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SELL. SELL. SELL.

Paint a picture of an exciting and challenging role by describing its specific responsibilities and what the candidate could achieve in the role. This is best done by focusing on 5 or so core responsibilities and weaving them into a short paragraph that encompasses the role. Avoid using bullet points here because, while they may be concise, they are less effective at selling the role.

FOCUS ON THE CANDIDATE

Describe what the candidate will be doing, rather than what you are looking for. You should throw in some action verbs here, as they make for more dynamic and engaging sentences. Hopefully, the use of describe’ and ‘throw’ in the previous sentences make my point. Here is a good list of action verbs to inspire you.

COMPANY DESCRIPTION

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  • Will I be paid on time?
  • Will my new colleagues be interesting and knowledgeable?
  • Will they accept me and my feedback? Will I be trusted?
  • Will the company be well-organized?
  • Will the company use exciting tech or will it be conservative?
  • Will I be given challenging work?
  • Will the company help me reach my career goals?

RELATIONSHIPS

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  • Make reporting lines clear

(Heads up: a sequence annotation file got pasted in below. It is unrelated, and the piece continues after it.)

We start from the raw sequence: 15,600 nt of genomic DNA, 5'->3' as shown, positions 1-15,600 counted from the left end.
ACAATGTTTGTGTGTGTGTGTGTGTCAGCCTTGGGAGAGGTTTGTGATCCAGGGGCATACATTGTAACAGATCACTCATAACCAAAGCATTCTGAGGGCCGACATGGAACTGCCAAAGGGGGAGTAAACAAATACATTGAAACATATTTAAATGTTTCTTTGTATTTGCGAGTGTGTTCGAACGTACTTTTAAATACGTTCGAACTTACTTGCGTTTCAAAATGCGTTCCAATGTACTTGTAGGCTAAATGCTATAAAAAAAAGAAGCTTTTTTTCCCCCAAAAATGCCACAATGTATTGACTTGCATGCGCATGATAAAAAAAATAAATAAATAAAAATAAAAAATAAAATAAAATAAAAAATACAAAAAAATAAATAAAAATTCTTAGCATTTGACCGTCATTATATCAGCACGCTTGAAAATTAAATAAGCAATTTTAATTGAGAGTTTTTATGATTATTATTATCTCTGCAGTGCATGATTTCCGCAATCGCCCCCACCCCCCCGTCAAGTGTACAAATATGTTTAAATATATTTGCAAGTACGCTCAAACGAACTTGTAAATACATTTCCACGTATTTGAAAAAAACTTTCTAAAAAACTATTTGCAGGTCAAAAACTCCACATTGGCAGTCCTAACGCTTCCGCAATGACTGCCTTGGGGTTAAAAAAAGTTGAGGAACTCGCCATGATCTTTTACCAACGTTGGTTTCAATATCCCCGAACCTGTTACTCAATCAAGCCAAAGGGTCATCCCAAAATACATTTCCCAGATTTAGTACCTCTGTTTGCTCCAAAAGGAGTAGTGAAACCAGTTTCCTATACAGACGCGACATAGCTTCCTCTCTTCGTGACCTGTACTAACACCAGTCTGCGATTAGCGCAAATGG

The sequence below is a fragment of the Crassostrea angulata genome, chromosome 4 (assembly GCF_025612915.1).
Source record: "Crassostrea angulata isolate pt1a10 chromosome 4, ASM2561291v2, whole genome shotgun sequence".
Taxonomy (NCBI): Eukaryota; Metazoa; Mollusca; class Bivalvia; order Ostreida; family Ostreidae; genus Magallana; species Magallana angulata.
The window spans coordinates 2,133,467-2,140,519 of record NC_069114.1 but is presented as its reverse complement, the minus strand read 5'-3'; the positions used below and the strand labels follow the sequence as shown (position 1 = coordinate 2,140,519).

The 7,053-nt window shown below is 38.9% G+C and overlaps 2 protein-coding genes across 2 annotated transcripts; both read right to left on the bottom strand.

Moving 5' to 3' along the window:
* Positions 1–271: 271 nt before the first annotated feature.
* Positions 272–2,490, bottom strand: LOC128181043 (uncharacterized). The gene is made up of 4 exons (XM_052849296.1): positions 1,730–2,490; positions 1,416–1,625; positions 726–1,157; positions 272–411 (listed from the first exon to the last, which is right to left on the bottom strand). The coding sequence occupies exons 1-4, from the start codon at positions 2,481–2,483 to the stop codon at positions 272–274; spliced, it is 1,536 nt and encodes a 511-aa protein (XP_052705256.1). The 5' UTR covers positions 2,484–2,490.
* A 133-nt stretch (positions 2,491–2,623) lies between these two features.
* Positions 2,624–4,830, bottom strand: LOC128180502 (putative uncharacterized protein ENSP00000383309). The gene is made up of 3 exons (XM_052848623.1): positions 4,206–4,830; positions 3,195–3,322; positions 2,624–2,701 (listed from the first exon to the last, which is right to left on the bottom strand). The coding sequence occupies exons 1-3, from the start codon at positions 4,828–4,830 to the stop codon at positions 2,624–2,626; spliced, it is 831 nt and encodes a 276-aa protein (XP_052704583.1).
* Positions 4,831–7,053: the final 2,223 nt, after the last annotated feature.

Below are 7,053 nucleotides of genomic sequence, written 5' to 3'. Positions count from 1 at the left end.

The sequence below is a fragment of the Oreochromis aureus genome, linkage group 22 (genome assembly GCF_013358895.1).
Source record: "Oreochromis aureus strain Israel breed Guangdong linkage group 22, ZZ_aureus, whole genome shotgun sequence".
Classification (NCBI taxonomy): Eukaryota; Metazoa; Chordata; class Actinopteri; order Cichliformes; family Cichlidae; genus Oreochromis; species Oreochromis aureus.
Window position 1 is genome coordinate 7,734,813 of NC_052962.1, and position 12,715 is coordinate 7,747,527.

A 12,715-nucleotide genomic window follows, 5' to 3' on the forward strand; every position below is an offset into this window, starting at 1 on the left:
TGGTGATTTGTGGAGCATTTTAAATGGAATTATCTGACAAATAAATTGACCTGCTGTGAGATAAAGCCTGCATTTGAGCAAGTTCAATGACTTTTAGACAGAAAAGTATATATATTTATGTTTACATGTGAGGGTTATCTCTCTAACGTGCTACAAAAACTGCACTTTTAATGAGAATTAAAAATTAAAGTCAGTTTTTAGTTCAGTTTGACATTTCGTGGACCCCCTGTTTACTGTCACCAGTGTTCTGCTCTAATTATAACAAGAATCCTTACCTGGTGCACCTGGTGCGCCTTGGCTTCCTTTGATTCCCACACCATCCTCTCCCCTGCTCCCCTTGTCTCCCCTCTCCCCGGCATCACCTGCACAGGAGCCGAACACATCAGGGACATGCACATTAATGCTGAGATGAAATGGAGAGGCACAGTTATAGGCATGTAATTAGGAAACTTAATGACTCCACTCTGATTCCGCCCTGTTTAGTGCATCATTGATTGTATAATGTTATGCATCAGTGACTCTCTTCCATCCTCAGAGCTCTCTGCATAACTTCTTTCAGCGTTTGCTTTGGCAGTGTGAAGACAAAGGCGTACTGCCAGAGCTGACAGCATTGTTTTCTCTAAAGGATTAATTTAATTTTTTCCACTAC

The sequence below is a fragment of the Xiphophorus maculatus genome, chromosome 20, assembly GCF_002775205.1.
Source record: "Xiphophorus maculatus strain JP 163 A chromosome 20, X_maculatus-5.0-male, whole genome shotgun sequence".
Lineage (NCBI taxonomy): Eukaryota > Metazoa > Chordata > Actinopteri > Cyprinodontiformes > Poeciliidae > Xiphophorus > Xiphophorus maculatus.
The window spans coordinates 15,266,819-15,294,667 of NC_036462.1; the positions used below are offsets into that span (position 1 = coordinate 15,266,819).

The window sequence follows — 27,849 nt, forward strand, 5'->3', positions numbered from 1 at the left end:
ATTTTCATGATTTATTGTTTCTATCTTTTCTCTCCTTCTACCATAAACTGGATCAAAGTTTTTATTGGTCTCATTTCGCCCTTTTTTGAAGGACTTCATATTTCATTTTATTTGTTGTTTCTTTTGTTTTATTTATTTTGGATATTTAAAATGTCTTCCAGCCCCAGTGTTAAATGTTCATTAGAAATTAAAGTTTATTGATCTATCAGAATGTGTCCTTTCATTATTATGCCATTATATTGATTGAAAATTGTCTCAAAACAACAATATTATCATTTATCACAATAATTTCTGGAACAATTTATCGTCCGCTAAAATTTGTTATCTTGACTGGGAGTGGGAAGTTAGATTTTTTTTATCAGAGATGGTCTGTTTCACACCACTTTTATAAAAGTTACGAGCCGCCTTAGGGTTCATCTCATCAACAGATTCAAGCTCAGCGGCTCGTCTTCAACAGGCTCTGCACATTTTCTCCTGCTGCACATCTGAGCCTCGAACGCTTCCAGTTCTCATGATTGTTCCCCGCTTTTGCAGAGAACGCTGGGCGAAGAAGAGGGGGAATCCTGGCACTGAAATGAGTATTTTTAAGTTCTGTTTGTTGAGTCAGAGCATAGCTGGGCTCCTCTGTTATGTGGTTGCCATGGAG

• Describe the internal and external teams the candidate will interact with.

ONSITE OR REMOTE

If your role is ‘remote’, you should have already noted this in the title as it will be a big selling point for freelancers. It’s also important to show how you will integrate this remote role into existing workflows. To make this simpler, our job description tool specifically requests a few key aspects such as the presence and time of a daily meeting.

SKILLS

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USE BULLET POINTS

If everything is going to plan, you will have sold the role by this stage. The remaining sections of the JD should be used to filter out candidates that are not qualified. This means you should switch from salesy to functional copy. In other words: use bullet points.

REQUIRED OR NICE TO HAVE?

Creating an exhaustive list of skills can be counterproductive. This is because it will exclude great candidates that have the key skills, but not the peripheral ones. They will be excluded but they might feel under-qualified and not apply, or worse, not turn up on search results for the entire skill range.

BE SPECIFIC

Quantify the experience for each skill by including details such as the technology version you work with and how much experience you feel is needed for that skill.

LOCATION & TIME

Always include the date you want someone to begin, the hours required (full-time or part-time) and how long you expect the project to last. This will help candidates work out if this fits the timelines of other projects they are working on and prevent application coming in from people that won’t work out.